My first week of high school, I became best friends with a girl called Suzanne. We were inseparable. Very quickly I noticed the questions that followed her around school wherever she went. The main one being,
"Where are you from?"
I couldn't BELIEVE the gall people had. Kids she didn't even know would come up and point-blank ask her. Her reply was always the same.
Some would get the hint and move on. Some would press and ask her again and again. I took on the role of her ethnic defender, told people to piss off, stop asking, and leave her alone. She would get really upset. One day I went to her house and noticed that her dad was white Australian, and her mum was from Singapore. All had broad Aussie accents.
I was struck by how other people saw Suzanne as so different from themselves. I saw her as my friend, my best mate, someone who I got into a LOT of trouble with.
My two boys have this cute habit of shouting SPOTTO! whenever they see a yellow car. As soon as we walked outside Melbourne Airport last week, they took one look at the long lines of yellow taxi cabs and it was game on.
"SPOTTO SPOTTO SPOTTO SPOTTO." (Taxis cabs are boring white here in NSW.)
We took taxis everywhere in Melbourne.
(SPOTTO SPOTTO SPOTTO. It grew old real quick.)
Some drivers were rude, some lovely ... one dreadfully racist one was unbearable. There's a thriving Indian community there, many of them are taxi drivers. In our last cab to the airport to come home, we met Harpal. He's called Australia home for fifteen years. Has a wife and two girls, aged 3 and 5. ("She must be busy!" I said. He laughed.)
Harpal is from the South of India, and I asked him if he missed the food.
"HA! I do, but there are very many restaurants around Melbourne that will suffice."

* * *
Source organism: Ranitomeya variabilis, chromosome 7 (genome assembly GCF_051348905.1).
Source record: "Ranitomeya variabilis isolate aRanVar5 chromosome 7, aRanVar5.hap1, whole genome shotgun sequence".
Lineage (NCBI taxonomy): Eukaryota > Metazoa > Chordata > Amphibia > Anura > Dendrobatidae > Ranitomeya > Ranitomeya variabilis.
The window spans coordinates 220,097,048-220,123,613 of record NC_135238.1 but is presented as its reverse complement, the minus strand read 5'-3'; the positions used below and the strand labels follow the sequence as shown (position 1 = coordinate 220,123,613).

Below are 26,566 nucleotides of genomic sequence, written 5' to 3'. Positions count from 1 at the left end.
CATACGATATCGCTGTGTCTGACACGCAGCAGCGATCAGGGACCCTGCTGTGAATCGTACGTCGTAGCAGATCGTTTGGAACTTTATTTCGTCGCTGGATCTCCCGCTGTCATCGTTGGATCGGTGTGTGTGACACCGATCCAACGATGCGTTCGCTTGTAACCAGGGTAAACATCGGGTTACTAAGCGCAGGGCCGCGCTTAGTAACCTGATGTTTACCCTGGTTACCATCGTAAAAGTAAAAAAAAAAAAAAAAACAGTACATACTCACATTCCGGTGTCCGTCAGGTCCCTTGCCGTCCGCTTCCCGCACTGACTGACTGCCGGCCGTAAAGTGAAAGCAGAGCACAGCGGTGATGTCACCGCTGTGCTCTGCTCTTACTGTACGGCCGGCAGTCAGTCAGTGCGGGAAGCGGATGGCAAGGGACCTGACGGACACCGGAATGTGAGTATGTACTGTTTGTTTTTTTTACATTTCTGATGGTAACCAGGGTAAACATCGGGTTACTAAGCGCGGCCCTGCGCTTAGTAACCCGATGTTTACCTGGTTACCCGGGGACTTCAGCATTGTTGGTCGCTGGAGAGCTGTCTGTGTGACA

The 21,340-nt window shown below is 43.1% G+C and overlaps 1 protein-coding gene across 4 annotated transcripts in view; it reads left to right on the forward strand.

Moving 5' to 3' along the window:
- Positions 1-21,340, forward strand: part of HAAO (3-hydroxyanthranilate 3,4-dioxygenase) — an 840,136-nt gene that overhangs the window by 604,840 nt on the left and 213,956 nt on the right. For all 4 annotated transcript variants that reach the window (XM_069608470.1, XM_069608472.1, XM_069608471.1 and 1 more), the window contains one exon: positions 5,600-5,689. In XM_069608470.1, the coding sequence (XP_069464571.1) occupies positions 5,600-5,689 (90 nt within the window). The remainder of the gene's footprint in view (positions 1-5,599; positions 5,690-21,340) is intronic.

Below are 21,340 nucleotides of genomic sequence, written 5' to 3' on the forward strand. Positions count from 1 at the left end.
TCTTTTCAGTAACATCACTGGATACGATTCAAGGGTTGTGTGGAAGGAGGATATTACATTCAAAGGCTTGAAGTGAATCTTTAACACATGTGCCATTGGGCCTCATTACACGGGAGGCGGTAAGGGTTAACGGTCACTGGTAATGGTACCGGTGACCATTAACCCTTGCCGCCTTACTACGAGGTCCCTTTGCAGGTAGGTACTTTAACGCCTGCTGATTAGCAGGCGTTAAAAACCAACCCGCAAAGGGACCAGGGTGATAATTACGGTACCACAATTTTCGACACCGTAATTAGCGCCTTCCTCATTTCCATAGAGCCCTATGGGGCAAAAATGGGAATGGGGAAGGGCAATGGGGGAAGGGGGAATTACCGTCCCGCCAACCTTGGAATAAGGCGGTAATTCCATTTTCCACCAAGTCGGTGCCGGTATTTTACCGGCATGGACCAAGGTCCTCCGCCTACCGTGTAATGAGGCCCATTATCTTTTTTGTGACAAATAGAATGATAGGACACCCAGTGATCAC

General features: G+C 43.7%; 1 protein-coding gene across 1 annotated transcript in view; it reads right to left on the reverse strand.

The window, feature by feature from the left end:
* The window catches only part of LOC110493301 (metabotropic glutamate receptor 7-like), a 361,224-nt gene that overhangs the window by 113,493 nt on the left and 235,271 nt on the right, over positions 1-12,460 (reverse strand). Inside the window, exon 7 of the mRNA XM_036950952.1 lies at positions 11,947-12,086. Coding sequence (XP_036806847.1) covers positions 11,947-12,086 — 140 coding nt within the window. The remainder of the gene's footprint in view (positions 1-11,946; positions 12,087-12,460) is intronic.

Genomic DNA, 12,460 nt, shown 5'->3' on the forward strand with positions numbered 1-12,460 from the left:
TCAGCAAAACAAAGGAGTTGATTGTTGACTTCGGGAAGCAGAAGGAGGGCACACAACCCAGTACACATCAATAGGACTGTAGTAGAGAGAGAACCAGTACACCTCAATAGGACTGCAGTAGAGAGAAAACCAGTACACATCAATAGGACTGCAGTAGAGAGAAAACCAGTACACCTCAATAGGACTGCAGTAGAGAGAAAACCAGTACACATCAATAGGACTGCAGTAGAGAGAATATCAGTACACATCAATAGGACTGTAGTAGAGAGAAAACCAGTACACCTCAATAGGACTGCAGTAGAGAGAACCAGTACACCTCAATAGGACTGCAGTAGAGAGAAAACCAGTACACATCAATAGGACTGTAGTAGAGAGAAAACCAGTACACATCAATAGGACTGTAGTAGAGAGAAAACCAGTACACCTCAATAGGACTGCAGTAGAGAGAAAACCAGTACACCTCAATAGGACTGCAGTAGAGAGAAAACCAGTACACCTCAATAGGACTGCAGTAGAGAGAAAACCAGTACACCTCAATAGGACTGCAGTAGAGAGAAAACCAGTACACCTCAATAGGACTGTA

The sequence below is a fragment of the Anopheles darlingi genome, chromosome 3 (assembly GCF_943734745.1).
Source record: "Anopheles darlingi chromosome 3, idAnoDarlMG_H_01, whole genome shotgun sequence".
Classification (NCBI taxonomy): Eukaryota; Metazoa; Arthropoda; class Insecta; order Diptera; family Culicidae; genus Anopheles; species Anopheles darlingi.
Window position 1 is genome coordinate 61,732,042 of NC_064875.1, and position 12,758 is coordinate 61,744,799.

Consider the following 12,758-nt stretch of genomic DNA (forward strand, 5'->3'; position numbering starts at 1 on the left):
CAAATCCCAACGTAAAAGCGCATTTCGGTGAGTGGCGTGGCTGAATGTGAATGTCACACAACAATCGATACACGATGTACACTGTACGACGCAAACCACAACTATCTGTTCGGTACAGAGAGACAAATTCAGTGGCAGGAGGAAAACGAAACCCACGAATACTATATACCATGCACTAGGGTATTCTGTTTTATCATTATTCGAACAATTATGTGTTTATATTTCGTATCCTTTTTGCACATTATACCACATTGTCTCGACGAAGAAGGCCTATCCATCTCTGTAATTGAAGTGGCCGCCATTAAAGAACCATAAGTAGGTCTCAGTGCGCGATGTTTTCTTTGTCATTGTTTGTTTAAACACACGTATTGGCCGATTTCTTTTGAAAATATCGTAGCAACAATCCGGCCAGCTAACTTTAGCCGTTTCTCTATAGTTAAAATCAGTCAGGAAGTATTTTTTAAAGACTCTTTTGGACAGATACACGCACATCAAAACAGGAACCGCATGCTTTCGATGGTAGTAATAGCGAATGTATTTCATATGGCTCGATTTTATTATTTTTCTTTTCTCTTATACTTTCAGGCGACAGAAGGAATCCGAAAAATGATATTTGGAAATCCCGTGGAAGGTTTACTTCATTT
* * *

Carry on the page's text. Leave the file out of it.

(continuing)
He told us if he saves $20 each week, at the end of the year he can take a road trip holiday with his family. His wife rang during the ride and he apologised for taking her call. I loved that he took her call, and even though I didn't know what he was saying, I loved the way he spoke to her.
I asked him what the racism situation was like for people in the Indian community in Melbourne.
"Well .... it's ... ahhh .... you are either a decent person, or you are not. It has nothing to do with colour."
He said that some parts of India have snow, that he misses it but he really loves living in Australia. Dave asked him if he was viewed as rich when he went back for a visit, and Harpal did that beautiful head-lilting thing that the Indian people do.
"Yes! Very much ... I am not rich here but over there, my friends and family think that I am very lucky. And I am."
He is. We all are. Driving up to departures he shook his head when I asked him about the gang-rape, sexism and equality outcry going on in India.
"Yes, it is very big and very sad. That lady went on the bus ... should have made it home. It was a terrible thing to happen. To anybody."
Dave told him to look us up if he ever takes a road trip to the Blue Mountains.
Harpal said he would.